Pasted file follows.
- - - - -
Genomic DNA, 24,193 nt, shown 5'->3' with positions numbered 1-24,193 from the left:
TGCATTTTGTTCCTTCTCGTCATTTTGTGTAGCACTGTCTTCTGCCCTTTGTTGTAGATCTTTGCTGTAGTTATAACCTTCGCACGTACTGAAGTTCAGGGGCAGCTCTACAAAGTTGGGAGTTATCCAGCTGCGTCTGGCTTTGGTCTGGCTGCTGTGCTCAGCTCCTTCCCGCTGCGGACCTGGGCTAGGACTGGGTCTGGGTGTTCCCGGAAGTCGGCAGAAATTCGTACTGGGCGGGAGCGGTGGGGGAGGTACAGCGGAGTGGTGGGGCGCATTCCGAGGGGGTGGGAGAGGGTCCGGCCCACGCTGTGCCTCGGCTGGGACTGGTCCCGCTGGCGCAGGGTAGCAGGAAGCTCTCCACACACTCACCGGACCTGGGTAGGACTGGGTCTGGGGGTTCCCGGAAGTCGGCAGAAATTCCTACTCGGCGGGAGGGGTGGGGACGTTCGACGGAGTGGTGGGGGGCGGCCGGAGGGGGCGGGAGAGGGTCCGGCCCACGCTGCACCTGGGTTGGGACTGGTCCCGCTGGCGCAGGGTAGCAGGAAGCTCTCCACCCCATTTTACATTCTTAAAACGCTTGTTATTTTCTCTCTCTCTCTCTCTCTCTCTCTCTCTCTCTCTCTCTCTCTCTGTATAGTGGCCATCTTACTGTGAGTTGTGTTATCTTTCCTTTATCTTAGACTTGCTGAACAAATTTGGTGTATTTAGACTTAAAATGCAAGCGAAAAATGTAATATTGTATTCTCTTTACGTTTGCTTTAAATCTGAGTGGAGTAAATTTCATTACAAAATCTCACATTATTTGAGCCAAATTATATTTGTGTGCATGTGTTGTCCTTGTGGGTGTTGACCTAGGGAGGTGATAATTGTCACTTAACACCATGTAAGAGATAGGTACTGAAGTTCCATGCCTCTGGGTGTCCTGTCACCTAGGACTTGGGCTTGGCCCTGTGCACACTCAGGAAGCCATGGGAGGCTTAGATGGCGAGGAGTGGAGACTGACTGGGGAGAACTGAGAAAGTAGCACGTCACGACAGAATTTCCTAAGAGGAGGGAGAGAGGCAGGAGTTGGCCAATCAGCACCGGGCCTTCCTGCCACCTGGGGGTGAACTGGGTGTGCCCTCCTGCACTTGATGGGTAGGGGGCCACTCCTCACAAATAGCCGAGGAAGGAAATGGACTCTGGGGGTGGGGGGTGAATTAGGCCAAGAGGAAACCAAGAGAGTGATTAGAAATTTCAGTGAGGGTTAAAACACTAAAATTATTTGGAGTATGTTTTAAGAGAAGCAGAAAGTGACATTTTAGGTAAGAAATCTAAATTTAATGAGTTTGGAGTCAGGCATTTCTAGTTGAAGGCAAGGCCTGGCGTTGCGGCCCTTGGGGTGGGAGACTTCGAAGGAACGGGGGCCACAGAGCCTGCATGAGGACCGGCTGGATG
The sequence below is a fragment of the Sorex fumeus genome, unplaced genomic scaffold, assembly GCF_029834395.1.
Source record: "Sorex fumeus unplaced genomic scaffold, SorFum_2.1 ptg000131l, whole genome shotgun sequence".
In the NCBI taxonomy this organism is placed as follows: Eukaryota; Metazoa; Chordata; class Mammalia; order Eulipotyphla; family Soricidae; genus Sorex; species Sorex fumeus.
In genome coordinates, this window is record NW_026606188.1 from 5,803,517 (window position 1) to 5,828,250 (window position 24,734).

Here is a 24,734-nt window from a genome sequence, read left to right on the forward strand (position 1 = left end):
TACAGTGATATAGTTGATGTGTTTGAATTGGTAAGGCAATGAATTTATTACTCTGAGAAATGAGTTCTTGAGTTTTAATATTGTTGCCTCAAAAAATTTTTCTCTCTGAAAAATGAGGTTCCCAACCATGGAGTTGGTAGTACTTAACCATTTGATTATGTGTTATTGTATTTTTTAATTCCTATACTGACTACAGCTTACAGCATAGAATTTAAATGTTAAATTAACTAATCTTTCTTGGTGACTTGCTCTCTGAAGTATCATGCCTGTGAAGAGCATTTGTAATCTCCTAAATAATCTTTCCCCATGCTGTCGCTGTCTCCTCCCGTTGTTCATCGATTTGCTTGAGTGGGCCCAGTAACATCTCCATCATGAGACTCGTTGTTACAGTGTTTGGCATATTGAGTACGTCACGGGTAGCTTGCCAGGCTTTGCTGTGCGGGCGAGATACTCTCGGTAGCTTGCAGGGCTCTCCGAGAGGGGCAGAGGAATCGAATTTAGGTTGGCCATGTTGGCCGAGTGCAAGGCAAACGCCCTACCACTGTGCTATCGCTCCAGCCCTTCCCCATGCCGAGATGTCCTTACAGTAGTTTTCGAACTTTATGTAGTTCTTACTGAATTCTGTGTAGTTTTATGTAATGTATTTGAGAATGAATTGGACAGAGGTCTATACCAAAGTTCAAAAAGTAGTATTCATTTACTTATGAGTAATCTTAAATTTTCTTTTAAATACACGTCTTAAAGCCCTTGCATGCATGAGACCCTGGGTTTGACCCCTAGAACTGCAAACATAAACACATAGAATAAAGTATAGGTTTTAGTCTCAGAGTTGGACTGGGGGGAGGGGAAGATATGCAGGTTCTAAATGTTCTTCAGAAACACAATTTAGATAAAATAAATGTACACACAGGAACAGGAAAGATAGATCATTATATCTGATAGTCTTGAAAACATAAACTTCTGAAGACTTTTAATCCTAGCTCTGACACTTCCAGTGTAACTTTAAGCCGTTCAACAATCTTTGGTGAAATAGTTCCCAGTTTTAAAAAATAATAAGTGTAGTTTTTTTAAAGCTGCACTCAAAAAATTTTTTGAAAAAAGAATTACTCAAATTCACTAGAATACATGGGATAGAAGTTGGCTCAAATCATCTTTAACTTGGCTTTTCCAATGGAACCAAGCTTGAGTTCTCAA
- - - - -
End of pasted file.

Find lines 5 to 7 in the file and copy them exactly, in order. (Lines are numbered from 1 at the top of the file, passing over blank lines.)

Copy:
In the NCBI taxonomy this organism is placed as follows: Eukaryota; Metazoa; Chordata; class Mammalia; order Eulipotyphla; family Soricidae; genus Sorex; species Sorex fumeus.
In genome coordinates, this window is record NW_026606188.1 from 5,803,517 (window position 1) to 5,828,250 (window position 24,734).

Here is a 24,734-nt window from a genome sequence, read left to right on the forward strand (position 1 = left end):